South African scientists identified a new version of the coronavirus this week that they say is behind a recent spike in COVID-19 infections in Gauteng, the country's most populous province.
It's unclear where the new variant actually arose, but it was first detected by scientists in South Africa and has now been seen in travelers to Belgium, Botswana, Hong Kong and Israel.
Health Minister Joe Phaahla said the variant was linked to an "exponential rise" of cases in the last few days, although experts are still trying to determine if the new variant, named B.1.1.529, is actually responsible.
From just over 200 new confirmed cases per day in recent weeks, South Africa saw the number of new daily cases rocket to 2,465 on Thursday. Struggling to explain the sudden rise in cases, scientists studied virus samples from the outbreak and discovered the new variant.
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In a statement on Friday, the World Health Organization designated it as a "variant of concern," naming it "omicron" after a letter in the Greek alphabet.
After convening a group of experts to assess the data, the U.N. health agency said that "preliminary evidence suggests an increased risk of reinfection with this variant," as compared to other variants.
"The number of cases of this variant appears to be increasing in almost all provinces in South Africa," the WHO said.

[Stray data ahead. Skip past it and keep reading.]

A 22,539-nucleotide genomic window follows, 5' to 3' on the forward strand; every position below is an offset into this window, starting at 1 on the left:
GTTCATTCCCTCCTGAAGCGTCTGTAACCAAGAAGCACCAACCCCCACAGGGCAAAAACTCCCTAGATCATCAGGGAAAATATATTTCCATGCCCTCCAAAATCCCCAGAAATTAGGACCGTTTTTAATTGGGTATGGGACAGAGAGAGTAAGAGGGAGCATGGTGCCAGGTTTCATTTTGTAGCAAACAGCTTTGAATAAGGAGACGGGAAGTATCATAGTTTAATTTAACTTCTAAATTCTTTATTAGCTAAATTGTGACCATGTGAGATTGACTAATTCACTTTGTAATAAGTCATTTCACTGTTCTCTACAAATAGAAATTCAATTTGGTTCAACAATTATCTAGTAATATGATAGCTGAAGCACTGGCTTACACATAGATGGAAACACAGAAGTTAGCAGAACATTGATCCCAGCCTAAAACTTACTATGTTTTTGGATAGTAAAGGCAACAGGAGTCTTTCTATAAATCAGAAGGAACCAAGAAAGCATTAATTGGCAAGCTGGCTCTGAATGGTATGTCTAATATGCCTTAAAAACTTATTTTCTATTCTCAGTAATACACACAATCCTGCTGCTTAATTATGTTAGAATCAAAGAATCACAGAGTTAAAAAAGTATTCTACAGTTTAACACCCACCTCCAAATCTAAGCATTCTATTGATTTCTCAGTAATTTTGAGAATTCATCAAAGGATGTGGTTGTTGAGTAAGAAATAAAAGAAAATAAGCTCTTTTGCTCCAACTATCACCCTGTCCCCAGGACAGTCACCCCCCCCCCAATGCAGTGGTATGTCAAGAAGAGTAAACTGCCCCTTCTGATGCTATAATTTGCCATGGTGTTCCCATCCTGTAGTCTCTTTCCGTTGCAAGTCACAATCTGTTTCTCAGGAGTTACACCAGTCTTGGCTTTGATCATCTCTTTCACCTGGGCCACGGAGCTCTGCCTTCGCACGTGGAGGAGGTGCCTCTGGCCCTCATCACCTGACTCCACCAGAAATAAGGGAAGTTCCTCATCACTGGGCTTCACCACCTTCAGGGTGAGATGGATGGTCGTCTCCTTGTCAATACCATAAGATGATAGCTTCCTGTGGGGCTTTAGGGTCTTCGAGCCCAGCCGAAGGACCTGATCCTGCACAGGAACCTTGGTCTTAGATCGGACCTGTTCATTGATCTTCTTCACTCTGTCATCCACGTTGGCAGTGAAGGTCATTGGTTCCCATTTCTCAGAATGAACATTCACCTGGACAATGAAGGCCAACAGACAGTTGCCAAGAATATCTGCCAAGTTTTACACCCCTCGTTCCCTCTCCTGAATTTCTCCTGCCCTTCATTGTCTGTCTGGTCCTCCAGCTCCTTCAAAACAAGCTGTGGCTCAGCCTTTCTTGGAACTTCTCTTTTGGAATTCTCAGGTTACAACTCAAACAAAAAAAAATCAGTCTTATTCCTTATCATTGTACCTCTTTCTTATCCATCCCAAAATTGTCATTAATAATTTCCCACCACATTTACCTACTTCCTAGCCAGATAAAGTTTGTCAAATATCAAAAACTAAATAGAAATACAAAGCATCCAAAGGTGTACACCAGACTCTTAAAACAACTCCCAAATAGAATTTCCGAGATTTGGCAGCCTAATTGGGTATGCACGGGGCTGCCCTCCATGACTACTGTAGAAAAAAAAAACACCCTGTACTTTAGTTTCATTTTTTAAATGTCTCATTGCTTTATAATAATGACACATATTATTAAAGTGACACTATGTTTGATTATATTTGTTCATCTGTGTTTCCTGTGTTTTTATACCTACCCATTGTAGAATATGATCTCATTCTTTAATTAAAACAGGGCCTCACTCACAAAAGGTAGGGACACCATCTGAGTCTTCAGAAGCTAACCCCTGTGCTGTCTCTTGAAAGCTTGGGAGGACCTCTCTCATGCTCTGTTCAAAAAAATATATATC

How severe is the omicron variant?
Dr. Angelique Coetzee, a private practitioner and chair of South African Medical Association, was one of the first doctors in South Africa to detect the new variant.
She told Reuters that the symptoms of the omicron variant were "very mild" and could be treated at home.
Initial reported infections were among university studies - younger individuals who tend to have more mild disease - but understanding the level of severity of the omicron variant will take days to several weeks, according to the WHO.
Preliminary research showed people who have previously had COVID-19 could become reinfected more easily with omicron, as compared to other variants of concern, the WHO said in a Sunday press release.
Why are scientists worried about omicron?
It appears to have a high number of mutations - about 30 - in the coronavirus' spike protein, which could affect how easily it spreads to people.
Sharon Peacock, who has led genetic sequencing of COVID-19 in Britain at the University of Cambridge, said the data so far suggest the new variant has mutations "consistent with enhanced transmissibility," but said that "the significance of many of the mutations is still not known."
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Lawrence Young, a virologist at the University of Warwick, described the variant as "the most heavily mutated version of the virus we have seen." He said it was concerning that although the variant was only being detected in low levels in parts of South Africa, "it looks like it's spreading rapidly."
Dr. Anthony Fauci, the top U.S. infectious diseases doctor, said American officials had arranged a call with their South African counterparts later on Friday to find out more details and said there was no indication the variant had yet arrived in the U.S.
What is known and not known about omicron?
Scientists know that the new variant is genetically distinct from previous variants including the beta and delta variants, but do not know whether these genetic changes make it any more transmissible or dangerous. So far, there is no indication the variant causes more severe disease.
It will likely take weeks to sort out if the new variant is more infectious and if vaccines are still effective against it.